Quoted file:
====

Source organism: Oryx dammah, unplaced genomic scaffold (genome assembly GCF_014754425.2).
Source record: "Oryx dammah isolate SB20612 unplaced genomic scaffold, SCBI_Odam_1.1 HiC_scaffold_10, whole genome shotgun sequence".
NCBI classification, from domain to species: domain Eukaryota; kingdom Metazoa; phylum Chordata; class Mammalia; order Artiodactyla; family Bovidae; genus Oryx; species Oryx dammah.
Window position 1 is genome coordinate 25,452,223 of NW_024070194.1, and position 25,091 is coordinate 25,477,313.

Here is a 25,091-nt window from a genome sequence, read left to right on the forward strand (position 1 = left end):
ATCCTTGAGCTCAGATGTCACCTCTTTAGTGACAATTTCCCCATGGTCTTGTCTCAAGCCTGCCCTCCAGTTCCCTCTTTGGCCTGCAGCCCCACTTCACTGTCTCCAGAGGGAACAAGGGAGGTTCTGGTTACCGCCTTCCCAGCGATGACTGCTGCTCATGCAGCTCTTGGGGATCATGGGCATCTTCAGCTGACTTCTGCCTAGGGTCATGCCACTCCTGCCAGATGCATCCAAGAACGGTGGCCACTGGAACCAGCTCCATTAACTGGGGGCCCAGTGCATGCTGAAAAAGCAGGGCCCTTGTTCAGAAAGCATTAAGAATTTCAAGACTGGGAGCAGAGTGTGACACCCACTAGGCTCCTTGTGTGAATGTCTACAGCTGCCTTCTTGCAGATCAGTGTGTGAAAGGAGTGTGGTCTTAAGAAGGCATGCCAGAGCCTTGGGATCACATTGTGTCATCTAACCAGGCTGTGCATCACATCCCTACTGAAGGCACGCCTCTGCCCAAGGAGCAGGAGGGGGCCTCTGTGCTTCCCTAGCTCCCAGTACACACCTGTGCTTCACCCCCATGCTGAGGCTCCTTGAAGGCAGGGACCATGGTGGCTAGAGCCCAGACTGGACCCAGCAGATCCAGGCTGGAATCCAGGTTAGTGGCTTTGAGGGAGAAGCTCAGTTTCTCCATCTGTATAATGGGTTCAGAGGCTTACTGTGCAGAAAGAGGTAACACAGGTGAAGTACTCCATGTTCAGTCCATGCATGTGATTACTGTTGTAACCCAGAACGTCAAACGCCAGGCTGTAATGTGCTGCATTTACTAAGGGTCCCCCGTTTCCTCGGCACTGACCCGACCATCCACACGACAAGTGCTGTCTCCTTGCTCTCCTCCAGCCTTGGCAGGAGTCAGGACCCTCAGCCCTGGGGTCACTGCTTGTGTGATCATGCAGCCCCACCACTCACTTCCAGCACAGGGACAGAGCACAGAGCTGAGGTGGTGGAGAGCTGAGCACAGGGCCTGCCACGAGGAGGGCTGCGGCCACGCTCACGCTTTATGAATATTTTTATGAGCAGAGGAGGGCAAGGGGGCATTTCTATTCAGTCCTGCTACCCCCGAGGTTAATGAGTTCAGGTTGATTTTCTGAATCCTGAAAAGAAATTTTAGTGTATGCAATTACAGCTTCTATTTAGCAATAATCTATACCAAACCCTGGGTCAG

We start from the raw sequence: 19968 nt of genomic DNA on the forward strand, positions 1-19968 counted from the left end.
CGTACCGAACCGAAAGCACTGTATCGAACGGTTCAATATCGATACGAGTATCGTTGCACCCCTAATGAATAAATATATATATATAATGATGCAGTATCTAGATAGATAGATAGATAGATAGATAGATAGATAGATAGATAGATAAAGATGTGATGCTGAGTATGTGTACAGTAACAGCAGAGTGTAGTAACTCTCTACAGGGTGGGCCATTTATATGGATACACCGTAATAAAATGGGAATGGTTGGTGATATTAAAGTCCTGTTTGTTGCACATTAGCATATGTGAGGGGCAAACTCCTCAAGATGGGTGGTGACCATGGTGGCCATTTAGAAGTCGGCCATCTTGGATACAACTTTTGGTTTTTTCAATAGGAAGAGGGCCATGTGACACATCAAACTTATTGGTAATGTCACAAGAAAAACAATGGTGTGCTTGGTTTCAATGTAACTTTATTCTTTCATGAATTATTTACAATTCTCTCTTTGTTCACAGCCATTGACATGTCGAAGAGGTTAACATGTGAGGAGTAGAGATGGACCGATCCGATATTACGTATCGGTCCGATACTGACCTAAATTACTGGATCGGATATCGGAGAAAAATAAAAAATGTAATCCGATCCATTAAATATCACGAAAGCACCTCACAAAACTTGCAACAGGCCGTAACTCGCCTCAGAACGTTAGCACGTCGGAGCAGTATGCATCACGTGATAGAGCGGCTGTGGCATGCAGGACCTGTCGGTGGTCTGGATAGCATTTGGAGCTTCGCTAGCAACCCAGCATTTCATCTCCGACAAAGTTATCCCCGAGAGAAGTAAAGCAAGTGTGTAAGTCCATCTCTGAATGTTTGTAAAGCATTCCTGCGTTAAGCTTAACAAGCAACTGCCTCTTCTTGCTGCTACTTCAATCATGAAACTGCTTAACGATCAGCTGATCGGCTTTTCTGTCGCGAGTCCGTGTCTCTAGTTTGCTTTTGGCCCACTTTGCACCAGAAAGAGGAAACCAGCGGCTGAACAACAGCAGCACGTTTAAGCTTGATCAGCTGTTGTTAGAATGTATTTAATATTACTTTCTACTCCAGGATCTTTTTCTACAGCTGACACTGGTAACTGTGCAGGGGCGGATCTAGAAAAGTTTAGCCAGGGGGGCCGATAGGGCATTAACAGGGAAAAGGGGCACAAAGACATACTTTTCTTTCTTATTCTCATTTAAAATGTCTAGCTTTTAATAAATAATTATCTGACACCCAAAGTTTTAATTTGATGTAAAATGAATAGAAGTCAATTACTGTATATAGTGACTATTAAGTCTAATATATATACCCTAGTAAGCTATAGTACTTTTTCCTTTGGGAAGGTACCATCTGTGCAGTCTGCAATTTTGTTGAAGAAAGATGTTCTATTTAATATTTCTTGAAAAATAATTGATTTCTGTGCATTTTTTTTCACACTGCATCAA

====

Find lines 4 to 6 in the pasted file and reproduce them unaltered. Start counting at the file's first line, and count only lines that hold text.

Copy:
Window position 1 is genome coordinate 25,452,223 of NW_024070194.1, and position 25,091 is coordinate 25,477,313.

Here is a 25,091-nt window from a genome sequence, read left to right on the forward strand (position 1 = left end):
ATCCTTGAGCTCAGATGTCACCTCTTTAGTGACAATTTCCCCATGGTCTTGTCTCAAGCCTGCCCTCCAGTTCCCTCTTTGGCCTGCAGCCCCACTTCACTGTCTCCAGAGGGAACAAGGGAGGTTCTGGTTACCGCCTTCCCAGCGATGACTGCTGCTCATGCAGCTCTTGGGGATCATGGGCATCTTCAGCTGACTTCTGCCTAGGGTCATGCCACTCCTGCCAGATGCATCCAAGAACGGTGGCCACTGGAACCAGCTCCATTAACTGGGGGCCCAGTGCATGCTGAAAAAGCAGGGCCCTTGTTCAGAAAGCATTAAGAATTTCAAGACTGGGAGCAGAGTGTGACACCCACTAGGCTCCTTGTGTGAATGTCTACAGCTGCCTTCTTGCAGATCAGTGTGTGAAAGGAGTGTGGTCTTAAGAAGGCATGCCAGAGCCTTGGGATCACATTGTGTCATCTAACCAGGCTGTGCATCACATCCCTACTGAAGGCACGCCTCTGCCCAAGGAGCAGGAGGGGGCCTCTGTGCTTCCCTAGCTCCCAGTACACACCTGTGCTTCACCCCCATGCTGAGGCTCCTTGAAGGCAGGGACCATGGTGGCTAGAGCCCAGACTGGACCCAGCAGATCCAGGCTGGAATCCAGGTTAGTGGCTTTGAGGGAGAAGCTCAGTTTCTCCATCTGTATAATGGGTTCAGAGGCTTACTGTGCAGAAAGAGGTAACACAGGTGAAGTACTCCATGTTCAGTCCATGCATGTGATTACTGTTGTAACCCAGAACGTCAAACGCCAGGCTGTAATGTGCTGCATTTACTAAGGGTCCCCCGTTTCCTCGGCACTGACCCGACCATCCACACGACAAGTGCTGTCTCCTTGCTCTCCTCCAGCCTTGGCAGGAGTCAGGACCCTCAGCCCTGGGGTCACTGCTTGTGTGATCATGCAGCCCCACCACTCACTTCCAGCACAGGGACAGAGCACAGAGCTGAGGTGGTGGAGAGCTGAGCACAGGGCCTGCCACGAGGAGGGCTGCGGCCACGCTCACGCTTTATGAATATTTTTATGAGCAGAGGAGGGCAAGGGGGCATTTCTATTCAGTCCTGCTACCCCCGAGGTTAATGAGTTCAGGTTGATTTTCTGAATCCTGAAAAGAAATTTTAGTGTATGCAATTACAGCTTCTATTTAGCAATAATCTATACCAAACCCTGGGTCAG